The Corner

Teaching American Government

So here begins the grand experiment of having a professor contribute to the Corner.

In Georgia, school at all levels has already started. The classes I’m teaching are American Government, Ancient and Medieval Political Philosophy, and Constitutional Law — the Bill of Rights and the 14th Amendment.

How do you begin American Government? Well, by reading Alexis de Tocqueville on the Puritans. Our country in one sense had two foundings.

There were the original settlements — one in Virginia and one in New England. And ever since that time, you’ve had two conflicting impulses in American political life. The Virginians are all about liberty, as in Mr. Jefferson’s Declaration of Independence. And the New Englanders — the Puritans or the Pilgrims — are all about participatory civic equality through the interdependence of the spirit of religion and the spirit of liberty.

America works best when the Americans harmonize by curbing the excesses of both Virginia and New England. That’s what the compromise that was the completed Declaration of Independence, as opposed to Jefferson’s rough draft Yo, did. You see that in Lincoln’s Gettysburg Address, which dedicated our country to the proposition that all men are created equal. And you see that in the rhetoric of Martin Luther King Jr. at his best.

The Puritans, in general, tend to be too moralistically intrusive, to turn every sin into a crime. They’re an important source of our history of taking sexual morality very seriously, and for believing that American liberty depends on Americans sharing a common religious morality. They’re also the source of some of our most ridiculous and meddlesome legislation, such as prohibition (and, in some indirect way, Mayor Bloomberg’s legal assault on our liberty to drink giant sodas in movie theaters).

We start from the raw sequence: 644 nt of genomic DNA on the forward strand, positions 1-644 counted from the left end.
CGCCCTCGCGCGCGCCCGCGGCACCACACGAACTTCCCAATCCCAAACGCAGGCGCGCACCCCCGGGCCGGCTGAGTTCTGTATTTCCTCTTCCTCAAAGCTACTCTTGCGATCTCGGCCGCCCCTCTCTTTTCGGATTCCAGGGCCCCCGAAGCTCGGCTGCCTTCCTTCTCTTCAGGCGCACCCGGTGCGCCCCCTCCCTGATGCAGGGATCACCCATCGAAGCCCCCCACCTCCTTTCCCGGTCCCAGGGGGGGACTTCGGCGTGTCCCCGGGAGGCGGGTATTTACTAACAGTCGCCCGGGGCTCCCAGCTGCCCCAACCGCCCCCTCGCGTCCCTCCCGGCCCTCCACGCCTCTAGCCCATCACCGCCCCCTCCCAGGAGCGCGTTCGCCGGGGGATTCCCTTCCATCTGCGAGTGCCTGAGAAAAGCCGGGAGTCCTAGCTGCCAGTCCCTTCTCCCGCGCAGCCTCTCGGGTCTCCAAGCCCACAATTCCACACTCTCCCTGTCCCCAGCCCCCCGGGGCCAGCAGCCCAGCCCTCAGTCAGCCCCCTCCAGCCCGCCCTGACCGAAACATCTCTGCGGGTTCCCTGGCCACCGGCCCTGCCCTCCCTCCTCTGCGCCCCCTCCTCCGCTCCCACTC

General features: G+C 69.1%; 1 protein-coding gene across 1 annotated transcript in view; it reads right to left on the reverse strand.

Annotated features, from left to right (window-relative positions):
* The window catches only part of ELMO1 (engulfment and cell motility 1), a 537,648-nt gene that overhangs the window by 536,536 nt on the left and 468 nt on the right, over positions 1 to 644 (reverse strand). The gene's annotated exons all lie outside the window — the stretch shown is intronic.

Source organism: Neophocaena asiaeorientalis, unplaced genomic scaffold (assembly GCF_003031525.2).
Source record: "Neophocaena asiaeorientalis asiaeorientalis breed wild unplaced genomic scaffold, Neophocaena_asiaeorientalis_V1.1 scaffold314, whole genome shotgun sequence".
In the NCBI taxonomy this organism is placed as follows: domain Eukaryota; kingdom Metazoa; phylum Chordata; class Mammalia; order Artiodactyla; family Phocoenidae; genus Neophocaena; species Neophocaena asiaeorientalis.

On the other hand, the individualism of American liberty sometimes morphs in the direction of cold indifference to the struggles of our fellow citizens. Mr. Jefferson spoke nobly against the injustice of slavery as a violation of our rights as free men and women. But he wasn’t ever moved to do much about it. And today members of our “cognitive elite” are amazingly out of touch with those not of their kind, living in a complacent bubble.

Puritans, you might say, care too much about what other people are doing, and they say “there ought to be a law” way too to often. But they’re free from the corresponding excess in the other direction: the cruelty of indifference.

You all see the Puritan–Vriginian divide in the American views of education. In some measure, Americans settle for education’s being merely middle-class, for free beings who work. So education is about picking up the competencies required to flourish in the 21st-century global competitive marketplace.

We Americans often tend to think that education that aims higher is for aristocrats, for those who unjustly believe that work is not for them. It’s true enough that Mr. Jefferson was quite the aristocrat — the follower of the great Greeks and Romans — when it came to his own education. But for most Americans, he believed that education should be almost entirely useful, for the freedom that came with being able to take responsibility for yourself and your own.

The Puritans, however, pushed public education, when they could, to a remarkably high level for everyone. Their thought was that everyone should be able to read the Bible for himself or herself. Otherwise, some are abound to be seduced by those Satanic deceivers called priests. And it’s a pretty hardy American opinion that vocation education should be supplemented by religious education, and so some liberal education, at least, should be for everyone.

For most of our history, contrary to what you might think at first, the Puritans have been on the American left, pushing for more equality. That’s true today. Check out the neo-Puritanical novelist Marilynne Robinson.

Our progressives owe something to our Puritanical founding.

But so do social conservatives who are so insistent about defending the right to life of every child of God.

Well, that’s a ridiculous reason to study American government, you might say. To which I respond: If you’re really against political correctness, you have to give students some sense of where our opinions came from. And that both sides of most our arguments have some reason and some nobility to them.

Peter Augustine LawlerPeter Augustine Lawler is Dana Professor of Government at Berry College. He is executive editor of the acclaimed scholarly quarterly Perspectives on Political Science and served on President George ...